The Border Gateway Protocol (BGP) uses a path-vector routing algorithm to exchange routing information between BGP speakers. The routing information includes the actual route prefix for a destination, the path of autonomous systems to the destination, and additional path attributes.

Path Selection and Load Balancing
BGP selects a single path, by default, as the best path to a destination host or network. You can influence BGP path selection by altering some attributes through configuring BGP policies. BGP also supports load balancing or equal-cost multipath (ECMP), which allows for load-balancing traffic over multiple best paths.

Version Support
Cisco NX-OS supports BGP version 4, which includes multiprotocol extensions for carrying routing information for IP multicast routes and multiple Layer 3 protocol address families. BGP uses TCP (Port 179) as a reliable transport protocol to create TCP sessions with other BGP-enabled devices.

Autonomous Systems
The BGP autonomous system (AS) is a network controlled by a single administration entity, forming a routing domain with one or more Interior Gateway Protocols (IGPs) and a consistent set of routing policies. BGP supports both 16-bit and 32-bit autonomous system numbers.

Internal and External BGP
BGP speakers within the same autonomous system can exchange routing information through internal BGP (iBGP) peering sessions, while those in external BGP autonomous systems dynamically exchange routing information through external BGP (eBGP) peering sessions.

AS Number Formats
BGP supports 2-byte or 4-byte AS numbers. Cisco NX-OS displays 4-byte AS numbers in plain-text notation (that is, as 32-bit integers). You can configure 4-byte AS numbers as either plain-text notation (for example, 1 to 42,94,967,295) or notation (for example, 1.0)


A BGP speaker does not discover and peer with another BGP speaker automatically. Relationships between BGP speakers must be configured manually. A BGP peer is a BGP speaker that has an active TCP connection to another BGP speaker.

Connection and Data Exchange
BGP uses TCP port 179 to create a TCP session with a peer. Once a TCP connection is established, each BGP peer initially exchanges all of its routes, the complete BGP routing table, with the other peer. After this initial exchange, BGP peers send only incremental updates when a change in network topology or a routing policy change occurs. Between updates, peers exchange special messages called keepalives.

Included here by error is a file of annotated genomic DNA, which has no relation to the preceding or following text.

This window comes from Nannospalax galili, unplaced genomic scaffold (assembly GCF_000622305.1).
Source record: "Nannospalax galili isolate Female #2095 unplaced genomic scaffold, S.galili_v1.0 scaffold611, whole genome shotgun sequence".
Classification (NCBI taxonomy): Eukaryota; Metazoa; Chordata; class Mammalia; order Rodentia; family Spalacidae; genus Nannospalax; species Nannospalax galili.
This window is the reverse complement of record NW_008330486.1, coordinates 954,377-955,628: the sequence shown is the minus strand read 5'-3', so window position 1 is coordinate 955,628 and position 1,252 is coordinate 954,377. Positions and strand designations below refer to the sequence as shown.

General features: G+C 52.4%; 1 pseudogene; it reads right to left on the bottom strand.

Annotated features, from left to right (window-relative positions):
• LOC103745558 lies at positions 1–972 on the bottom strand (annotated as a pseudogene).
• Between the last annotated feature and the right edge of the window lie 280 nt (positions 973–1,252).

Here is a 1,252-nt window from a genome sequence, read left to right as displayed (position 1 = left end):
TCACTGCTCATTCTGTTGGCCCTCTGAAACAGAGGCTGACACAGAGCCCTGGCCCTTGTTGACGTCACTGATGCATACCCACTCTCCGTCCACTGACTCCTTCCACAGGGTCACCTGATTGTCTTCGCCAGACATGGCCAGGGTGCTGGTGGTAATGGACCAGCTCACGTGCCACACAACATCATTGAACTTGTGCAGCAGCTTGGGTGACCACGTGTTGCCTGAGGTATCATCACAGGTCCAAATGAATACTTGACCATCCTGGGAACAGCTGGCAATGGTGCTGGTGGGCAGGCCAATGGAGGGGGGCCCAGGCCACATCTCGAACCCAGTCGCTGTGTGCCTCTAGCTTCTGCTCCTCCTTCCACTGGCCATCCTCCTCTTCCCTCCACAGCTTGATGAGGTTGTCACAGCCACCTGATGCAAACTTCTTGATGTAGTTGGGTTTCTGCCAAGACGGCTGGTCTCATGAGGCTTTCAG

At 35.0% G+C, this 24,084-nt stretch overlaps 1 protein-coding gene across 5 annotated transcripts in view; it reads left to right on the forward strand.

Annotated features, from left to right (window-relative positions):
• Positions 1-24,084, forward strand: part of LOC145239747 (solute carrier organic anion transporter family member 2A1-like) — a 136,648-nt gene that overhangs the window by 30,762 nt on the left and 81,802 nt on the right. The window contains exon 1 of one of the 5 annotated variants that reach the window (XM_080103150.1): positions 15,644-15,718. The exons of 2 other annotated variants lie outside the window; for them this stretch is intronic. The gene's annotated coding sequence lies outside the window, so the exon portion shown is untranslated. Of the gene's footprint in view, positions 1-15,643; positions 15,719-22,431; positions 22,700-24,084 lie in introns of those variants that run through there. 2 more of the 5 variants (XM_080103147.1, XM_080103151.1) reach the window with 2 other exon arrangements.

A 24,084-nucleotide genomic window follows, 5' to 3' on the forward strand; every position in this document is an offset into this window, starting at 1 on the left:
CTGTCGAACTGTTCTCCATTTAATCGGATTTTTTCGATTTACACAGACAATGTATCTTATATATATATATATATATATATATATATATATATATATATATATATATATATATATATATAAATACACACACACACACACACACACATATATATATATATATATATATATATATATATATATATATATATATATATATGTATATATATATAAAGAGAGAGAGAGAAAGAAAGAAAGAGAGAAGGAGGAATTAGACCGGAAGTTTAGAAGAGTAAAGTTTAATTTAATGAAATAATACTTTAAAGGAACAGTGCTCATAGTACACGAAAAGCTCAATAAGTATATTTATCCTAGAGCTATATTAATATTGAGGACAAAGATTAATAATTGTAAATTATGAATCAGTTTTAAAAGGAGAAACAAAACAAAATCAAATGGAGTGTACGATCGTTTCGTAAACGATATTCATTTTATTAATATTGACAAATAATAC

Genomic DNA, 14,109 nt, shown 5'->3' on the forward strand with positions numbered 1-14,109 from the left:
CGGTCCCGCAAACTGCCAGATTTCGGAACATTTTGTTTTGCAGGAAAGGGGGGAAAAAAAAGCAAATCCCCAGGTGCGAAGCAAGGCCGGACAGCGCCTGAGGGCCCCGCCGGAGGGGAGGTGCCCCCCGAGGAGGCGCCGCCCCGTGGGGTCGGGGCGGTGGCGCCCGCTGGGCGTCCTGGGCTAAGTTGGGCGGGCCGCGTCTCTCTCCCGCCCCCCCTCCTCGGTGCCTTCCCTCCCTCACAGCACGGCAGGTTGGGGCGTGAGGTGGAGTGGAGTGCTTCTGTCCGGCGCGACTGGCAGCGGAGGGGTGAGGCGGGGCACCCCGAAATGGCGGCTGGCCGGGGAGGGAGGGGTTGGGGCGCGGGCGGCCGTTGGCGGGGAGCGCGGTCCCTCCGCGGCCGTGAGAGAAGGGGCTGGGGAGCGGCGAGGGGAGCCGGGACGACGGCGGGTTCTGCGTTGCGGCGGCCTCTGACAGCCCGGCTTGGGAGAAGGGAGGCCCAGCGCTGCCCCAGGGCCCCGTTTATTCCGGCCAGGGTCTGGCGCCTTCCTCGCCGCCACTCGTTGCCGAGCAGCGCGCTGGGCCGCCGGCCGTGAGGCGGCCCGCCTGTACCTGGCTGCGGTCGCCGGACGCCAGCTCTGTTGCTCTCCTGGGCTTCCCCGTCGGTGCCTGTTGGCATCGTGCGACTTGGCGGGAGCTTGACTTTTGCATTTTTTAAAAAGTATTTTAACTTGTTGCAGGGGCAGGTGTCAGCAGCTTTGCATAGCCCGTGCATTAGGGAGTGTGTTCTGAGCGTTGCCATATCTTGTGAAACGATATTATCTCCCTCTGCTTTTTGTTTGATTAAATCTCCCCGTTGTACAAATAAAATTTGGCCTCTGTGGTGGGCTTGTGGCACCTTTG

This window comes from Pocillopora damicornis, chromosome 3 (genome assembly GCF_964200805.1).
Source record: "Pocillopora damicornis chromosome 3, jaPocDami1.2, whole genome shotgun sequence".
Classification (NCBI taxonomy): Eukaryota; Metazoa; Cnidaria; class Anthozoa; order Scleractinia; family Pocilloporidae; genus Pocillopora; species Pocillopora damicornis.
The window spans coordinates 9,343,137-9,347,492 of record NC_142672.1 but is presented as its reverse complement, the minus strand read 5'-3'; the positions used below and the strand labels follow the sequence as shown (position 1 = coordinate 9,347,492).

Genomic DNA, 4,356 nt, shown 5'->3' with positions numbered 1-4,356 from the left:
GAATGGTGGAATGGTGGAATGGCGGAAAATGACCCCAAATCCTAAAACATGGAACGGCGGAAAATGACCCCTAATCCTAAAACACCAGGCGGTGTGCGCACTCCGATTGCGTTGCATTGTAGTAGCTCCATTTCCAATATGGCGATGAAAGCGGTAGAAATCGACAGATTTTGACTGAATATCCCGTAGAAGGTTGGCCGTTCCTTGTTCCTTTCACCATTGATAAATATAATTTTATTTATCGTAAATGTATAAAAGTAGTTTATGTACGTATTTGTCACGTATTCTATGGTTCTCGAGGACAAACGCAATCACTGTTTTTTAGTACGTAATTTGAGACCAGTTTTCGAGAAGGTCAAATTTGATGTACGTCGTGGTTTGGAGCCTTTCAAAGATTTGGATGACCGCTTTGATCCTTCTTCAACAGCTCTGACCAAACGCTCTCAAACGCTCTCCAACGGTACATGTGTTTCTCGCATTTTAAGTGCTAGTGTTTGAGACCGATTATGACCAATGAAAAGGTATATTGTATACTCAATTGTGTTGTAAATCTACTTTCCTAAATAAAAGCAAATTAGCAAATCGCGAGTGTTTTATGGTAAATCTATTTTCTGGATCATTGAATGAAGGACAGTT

Hold Time
The hold time is the maximum time that can elapse between receiving consecutive BGP update or keepalive messages.

Peer Configuration
Cisco NX-OS supports various peer configuration options, including individual IPv4 or IPv4 addresses, IPv4 or IPv6 prefix peers for a single AS number, and dynamic AS number prefix peers. Cisco NX-OS accepts a range or list of AS numbers to establish BGP sessions but does not categorize prefix peers with dynamic AS numbers as iBGP or eBGP sessions until after the session is established.

Router ID
To establish BGP sessions between peers, BGP must have a router ID, which is a unique 32-bit value often represented by an IPv4 address. This router ID is sent to BGP peers in the OPEN message when a BGP session is established. By default, Cisco NX-OS sets the router ID to the IPv4 address of a loopback interface on the router. If no loopback interface is configured, the software chooses the highest IPv4 address configured to a physical interface on the router to represent the BGP router ID.

Note on Router ID
If BGP does not have a router ID, it cannot establish any peering sessions with BGP peers.

BGP Path Selection
The best-path algorithm runs each time a path is added or withdrawn for a given network.



The best-path algorithm in BGP runs each time a path is added or withdrawn for a given network, and when there’s a change in BGP configuration. The algorithm selects the best path from the set of valid paths available.

Step 1: Comparing Pairs of Paths
Cisco NX-OS uses several criteria to compare two paths and determine the better one. These include the path’s validity, its weight, local preference, whether it is locally originated, AS-path length, origin type, MED (multi-exit discriminator), peer type (internal vs. external), IGP metric to next-hop, previous selection status, router ID, cluster length, and the IP address of the peer.

Step 2: Determining the Order of Comparisons
Paths are partitioned into groups, and MEDs compared within each group, resulting in a chosen group for each neighbor AS. The best path within each group is determined through iterative comparison, and the overall best path selected from the set of best paths from each group.

Step 3: Determining the Best-Path Change Suppression
The new best path may be suppressed to avoid route changes, continuing with the existing best path if identical. Suppression can be turned off to always prefer the new best path. However, suppression is not possible under certain conditions such as when the existing best path is no longer valid, when paths have different weights, preferences, origins, IGP metrics, or MEDs.

The order of comparison is important as some BGP metrics apply only among paths from the same neighboring AS. The path selection uses the BGP AS-path attribute, which includes the list of AS numbers traversed in the path.



Multiprotocol BGP (MBGP) allows BGP to carry different types of network protocol routes depending on the address family in use. This means that BGP could handle one set of routes for IPv4 unicast routing, another set for IPv4 multicast routing, and yet another set for IPv6 multicast routing.